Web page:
Community
cancel
Showing results for 
Search instead for 
Did you mean: 
Highlighted
449 Views

Compiler bug: ASSOCIATE to POINTER

Jump to solution

Despite of being incorrect, my compiler throws a "Fatal: There has been an internal compiler error (C0000005)." with this small code. Could someone double check this? 

PROGRAM MAIN
    IMPLICIT NONE
       
    TYPE STATES
        REAL(8),POINTER,DIMENSION(:)::q
    END TYPE STATES
    TYPE(states) jointcoord,jointcoordN
    TARGET jointcoord
    INTEGER ind(3), i
   
    ind=[1,2,3]
    i=0
    ASSOCIATE(vars=>jointcoord%q(ind))
        i=i+1
    END ASSOCIATE
END PROGRAM MAIN
0 Kudos

Accepted Solutions
Highlighted
Black Belt Retired Employee
428 Views

Internal Compiler Error is always a compiler bug. Please report it through the Online Service Center.

Not that it matters to this test case, but keep in mind that in an ASSOCIATE block, the associate variable does not have the POINTER or ALLOCATABLE attribute even if the selector does. This is something people tend to forget.

View solution in original post

0 Kudos
25 Replies
Highlighted
Black Belt
428 Views

Which version, platform?

On Windows, with 19.1U1, I can avoid the ICE by commenting out the ASSOCIATE and END ASSOCIATE lines; the associated name is never referenced in the body of the construct.

0 Kudos
Highlighted
Valued Contributor II
428 Views

FYI: I tried it on Linux, version 18.0.3, and I get the same or very similar ICE.

0 Kudos
Highlighted
Black Belt Retired Employee
429 Views

Internal Compiler Error is always a compiler bug. Please report it through the Online Service Center.

Not that it matters to this test case, but keep in mind that in an ASSOCIATE block, the associate variable does not have the POINTER or ALLOCATABLE attribute even if the selector does. This is something people tend to forget.

View solution in original post

0 Kudos
Highlighted
428 Views

mecej4 (Blackbelt) wrote:

Which version, platform?

On Windows, with 19.1U1, I can avoid the ICE by commenting out the ASSOCIATE and END ASSOCIATE lines; the associated name is never referenced in the body of the construct.

I tried with 2019 update 2 and 2020. Thank you mecej4, I know how to avoid the ICE, I only wanted confirmation. You should never have it, you should have a compiler error, not an internal error.

0 Kudos
Highlighted
428 Views

Steve Lionel (Ret.) (Blackbelt) wrote:

Internal Compiler Error is always a compiler bug. Please report it through the Online Service Center.

Not that it matters to this test case, but keep in mind that in an ASSOCIATE block, the associate variable does not have the POINTER or ALLOCATABLE attribute even if the selector does. This is something people tend to forget.

Thank you Steve, that's the point, I know that the code is wrong and I know how to fix it and even how to avoid the internal error and have the right compiler error, but that doesn't change the fact that this is a bug, I just wanted confirmation that others can reproduce it before sending the ticket.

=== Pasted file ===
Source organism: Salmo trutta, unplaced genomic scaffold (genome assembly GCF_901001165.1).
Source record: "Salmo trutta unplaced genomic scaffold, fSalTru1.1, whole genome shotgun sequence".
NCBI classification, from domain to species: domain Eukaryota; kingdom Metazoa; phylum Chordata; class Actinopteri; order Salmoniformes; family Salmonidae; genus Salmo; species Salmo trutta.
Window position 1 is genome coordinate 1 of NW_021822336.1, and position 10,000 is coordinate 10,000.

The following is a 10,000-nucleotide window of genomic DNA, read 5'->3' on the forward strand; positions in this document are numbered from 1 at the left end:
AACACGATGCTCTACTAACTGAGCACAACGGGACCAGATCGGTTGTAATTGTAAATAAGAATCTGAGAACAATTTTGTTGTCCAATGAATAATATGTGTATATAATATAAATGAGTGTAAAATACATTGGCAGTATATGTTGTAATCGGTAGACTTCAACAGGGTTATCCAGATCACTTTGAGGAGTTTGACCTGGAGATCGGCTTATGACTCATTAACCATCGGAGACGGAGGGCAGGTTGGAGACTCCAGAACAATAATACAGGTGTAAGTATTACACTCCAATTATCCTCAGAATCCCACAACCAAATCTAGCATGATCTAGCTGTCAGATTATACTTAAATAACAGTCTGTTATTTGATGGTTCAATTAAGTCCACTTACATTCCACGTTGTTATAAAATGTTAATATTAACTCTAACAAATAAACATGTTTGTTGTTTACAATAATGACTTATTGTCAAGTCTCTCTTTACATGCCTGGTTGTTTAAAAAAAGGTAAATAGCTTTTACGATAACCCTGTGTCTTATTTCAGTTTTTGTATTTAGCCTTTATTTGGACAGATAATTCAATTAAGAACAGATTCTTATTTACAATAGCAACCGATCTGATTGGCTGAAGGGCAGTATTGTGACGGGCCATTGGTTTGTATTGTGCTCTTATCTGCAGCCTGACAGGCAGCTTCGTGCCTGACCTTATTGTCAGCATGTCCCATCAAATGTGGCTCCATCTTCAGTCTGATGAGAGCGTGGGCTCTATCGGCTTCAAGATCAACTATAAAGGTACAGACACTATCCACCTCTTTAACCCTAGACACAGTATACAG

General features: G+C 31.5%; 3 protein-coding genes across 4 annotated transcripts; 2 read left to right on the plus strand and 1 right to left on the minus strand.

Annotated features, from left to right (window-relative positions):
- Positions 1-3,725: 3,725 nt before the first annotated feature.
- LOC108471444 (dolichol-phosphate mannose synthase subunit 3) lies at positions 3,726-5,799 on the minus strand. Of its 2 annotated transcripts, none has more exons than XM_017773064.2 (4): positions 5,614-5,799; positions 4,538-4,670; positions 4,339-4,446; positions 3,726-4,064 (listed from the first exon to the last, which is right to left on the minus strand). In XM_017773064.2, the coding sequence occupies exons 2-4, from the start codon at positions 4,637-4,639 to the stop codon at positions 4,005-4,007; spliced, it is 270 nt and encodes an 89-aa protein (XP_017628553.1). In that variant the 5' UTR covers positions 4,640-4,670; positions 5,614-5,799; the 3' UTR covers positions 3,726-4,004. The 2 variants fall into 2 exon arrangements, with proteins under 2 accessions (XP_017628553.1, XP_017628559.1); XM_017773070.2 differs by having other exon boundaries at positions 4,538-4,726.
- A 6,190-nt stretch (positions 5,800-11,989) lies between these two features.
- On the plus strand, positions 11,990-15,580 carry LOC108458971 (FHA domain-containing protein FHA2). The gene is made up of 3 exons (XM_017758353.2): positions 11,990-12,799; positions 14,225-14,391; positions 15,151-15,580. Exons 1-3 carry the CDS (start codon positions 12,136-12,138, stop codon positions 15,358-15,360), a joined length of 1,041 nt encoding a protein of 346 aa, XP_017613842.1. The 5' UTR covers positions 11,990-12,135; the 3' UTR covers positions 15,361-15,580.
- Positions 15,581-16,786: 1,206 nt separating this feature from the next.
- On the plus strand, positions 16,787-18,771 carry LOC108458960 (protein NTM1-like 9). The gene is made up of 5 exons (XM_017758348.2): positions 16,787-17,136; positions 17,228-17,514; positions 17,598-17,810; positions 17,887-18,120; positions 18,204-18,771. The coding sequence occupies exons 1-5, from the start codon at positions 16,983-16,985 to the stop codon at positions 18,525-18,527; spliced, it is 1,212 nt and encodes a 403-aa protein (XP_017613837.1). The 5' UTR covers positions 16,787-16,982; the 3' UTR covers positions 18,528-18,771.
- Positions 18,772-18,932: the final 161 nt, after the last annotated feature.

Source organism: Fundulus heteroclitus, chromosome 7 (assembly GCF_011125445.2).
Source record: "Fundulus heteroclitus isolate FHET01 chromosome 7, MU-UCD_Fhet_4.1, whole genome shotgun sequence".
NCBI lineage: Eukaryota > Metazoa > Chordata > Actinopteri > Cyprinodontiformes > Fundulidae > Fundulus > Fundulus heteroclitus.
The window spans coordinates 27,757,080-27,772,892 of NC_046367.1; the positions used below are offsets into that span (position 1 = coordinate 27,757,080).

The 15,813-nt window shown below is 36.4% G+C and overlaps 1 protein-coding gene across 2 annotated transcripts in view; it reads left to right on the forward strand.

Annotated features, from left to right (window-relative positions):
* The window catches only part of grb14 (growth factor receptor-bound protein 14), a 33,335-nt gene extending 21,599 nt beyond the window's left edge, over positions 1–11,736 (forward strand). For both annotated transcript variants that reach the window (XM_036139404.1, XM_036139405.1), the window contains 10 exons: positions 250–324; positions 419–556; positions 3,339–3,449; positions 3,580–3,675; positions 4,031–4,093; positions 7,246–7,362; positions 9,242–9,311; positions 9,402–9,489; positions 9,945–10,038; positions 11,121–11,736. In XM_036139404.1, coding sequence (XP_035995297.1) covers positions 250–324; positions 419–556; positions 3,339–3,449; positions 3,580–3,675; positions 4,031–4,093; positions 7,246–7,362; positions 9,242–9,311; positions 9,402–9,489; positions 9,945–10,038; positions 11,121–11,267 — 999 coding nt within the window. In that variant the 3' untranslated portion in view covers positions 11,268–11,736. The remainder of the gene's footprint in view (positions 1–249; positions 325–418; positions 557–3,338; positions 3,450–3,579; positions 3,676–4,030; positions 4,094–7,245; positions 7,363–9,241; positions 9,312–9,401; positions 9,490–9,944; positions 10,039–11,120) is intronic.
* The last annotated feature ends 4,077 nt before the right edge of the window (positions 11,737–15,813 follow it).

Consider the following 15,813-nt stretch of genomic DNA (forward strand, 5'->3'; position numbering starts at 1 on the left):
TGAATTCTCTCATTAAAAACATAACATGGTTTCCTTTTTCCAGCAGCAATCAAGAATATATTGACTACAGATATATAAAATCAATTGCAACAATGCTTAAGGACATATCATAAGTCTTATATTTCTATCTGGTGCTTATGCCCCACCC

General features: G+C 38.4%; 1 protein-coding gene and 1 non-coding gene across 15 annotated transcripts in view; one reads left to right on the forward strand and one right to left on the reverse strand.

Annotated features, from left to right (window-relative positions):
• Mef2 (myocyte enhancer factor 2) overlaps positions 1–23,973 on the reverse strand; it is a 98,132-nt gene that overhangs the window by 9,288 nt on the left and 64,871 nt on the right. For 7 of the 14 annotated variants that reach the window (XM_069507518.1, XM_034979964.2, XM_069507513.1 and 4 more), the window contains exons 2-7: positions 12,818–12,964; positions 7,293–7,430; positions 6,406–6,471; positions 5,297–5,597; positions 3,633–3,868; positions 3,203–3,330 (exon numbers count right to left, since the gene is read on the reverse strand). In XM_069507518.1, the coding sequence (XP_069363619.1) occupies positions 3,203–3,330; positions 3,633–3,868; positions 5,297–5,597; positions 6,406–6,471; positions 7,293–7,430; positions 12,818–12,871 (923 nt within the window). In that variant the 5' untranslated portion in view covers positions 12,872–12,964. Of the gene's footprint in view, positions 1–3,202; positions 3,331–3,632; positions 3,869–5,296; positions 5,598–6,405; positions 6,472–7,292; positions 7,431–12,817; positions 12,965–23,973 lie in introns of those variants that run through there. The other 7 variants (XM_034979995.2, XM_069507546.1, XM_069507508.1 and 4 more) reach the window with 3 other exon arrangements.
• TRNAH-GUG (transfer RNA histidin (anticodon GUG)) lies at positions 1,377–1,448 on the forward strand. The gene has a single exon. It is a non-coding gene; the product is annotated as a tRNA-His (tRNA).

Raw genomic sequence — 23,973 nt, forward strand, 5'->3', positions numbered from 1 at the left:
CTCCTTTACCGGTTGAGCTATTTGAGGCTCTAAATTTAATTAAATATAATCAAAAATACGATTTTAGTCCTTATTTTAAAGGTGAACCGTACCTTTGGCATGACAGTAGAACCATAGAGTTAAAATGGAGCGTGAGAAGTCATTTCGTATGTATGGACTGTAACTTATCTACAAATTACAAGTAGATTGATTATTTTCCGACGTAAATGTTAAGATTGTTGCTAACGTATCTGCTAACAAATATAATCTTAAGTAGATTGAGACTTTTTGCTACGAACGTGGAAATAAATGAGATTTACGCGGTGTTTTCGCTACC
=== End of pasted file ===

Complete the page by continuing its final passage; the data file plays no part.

0 Kudos
Highlighted
Black Belt Retired Employee
428 Views

I don't see anything in the source that is incorrect. Obviously if this program was run, it would be wrong because jointcoord%q was never allocated, but that would not affect compile-time processing. Maybe I have overlooked something.

0 Kudos
Highlighted
428 Views

Steve Lionel (Ret.) (Blackbelt) wrote:

I don't see anything in the source that is incorrect. Obviously if this program was run, it would be wrong because jointcoord%q was never allocated, but that would not affect compile-time processing. Maybe I have overlooked something.

Well, maybe I am mistaken, but I think that the code is wrong because q is a pointer, and you are doing vars=>jointcoord%q(ind), instead of vars=>jointcoord%q. If vars were a pointer, this should be wrong because you are pointing to a part of a pointer (not to the pointer itself) and I think this is forbidden. I don't know if this same rule applies for the ASSOCIATE because, as you said, the POINTER behavior is lost.

0 Kudos
Highlighted
Valued Contributor III
428 Views

For whatever it's worth, I'm unable to see anything in the code in the original post that is disallowed by the Fortran standard.

The standard does prohibit the associate-name 'vars' from appearing in a variable-definition context on account of the vector subscript in the selector  But the shown code doesn't do anything with 'vars' so that this constraint doesn't apply.

It appears the Intel Fortran compiler runs into an error with the use of the vector subscript in the selector.  If anyone from Intel team is reading this, hopefully they will be pick up an additional example with an ICE from this post to their compiler test case.  Or OP can attach this to the support request for the code in the original post.

   type :: t
      integer, allocatable :: n(:)
   end type
   type(t) :: foo
   associate ( x => foo%n( [1] ) )
      print *, x
   end associate
end
Compiling with Intel(R) Visual Fortran Compiler 19.1.1.216 [Intel(R) 64]...
p.f90
fortcom: Fatal: There has been an internal compiler error (C0000005).
   type :: t
      integer, pointer :: n(:)
   end type
   type(t) :: foo
   associate ( x => foo%n( [1] ) )
      print *, x
   end associate
end
Compiling with Intel(R) Visual Fortran Compiler 19.1.1.216 [Intel(R) 64]...
p.f90
fortcom: Fatal: There has been an internal compiler error (C0000005)

 

0 Kudos
Highlighted
428 Views

FortranFan wrote:

For whatever it's worth, I'm unable to see anything in the code in the original post that is disallowed by the Fortran standard.

The standard does prohibit the associate-name 'vars' from appearing in a variable-definition context on account of the vector subscript in the selector  But the shown code doesn't do anything with 'vars' so that this constraint doesn't apply.

It appears the Intel Fortran compiler runs into an error with the use of the vector subscript in the selector.  If anyone from Intel team is reading this, hopefully they will be pick up an additional example with an ICE from this post to their compiler test case.  Or OP can attach this to the support request for the code in the original post.

   type :: t
      integer, allocatable :: n(:)
   end type
   type(t) :: foo
   associate ( x => foo%n( [1] ) )
      print *, x
   end associate
end
Compiling with Intel(R) Visual Fortran Compiler 19.1.1.216 [Intel(R) 64]...
p.f90
fortcom: Fatal: There has been an internal compiler error (C0000005).
   type :: t
      integer, pointer :: n(:)
   end type
   type(t) :: foo
   associate ( x => foo%n( [1] ) )
      print *, x
   end associate
end
Compiling with Intel(R) Visual Fortran Compiler 19.1.1.216 [Intel(R) 64]...
p.f90
fortcom: Fatal: There has been an internal compiler error (C0000005)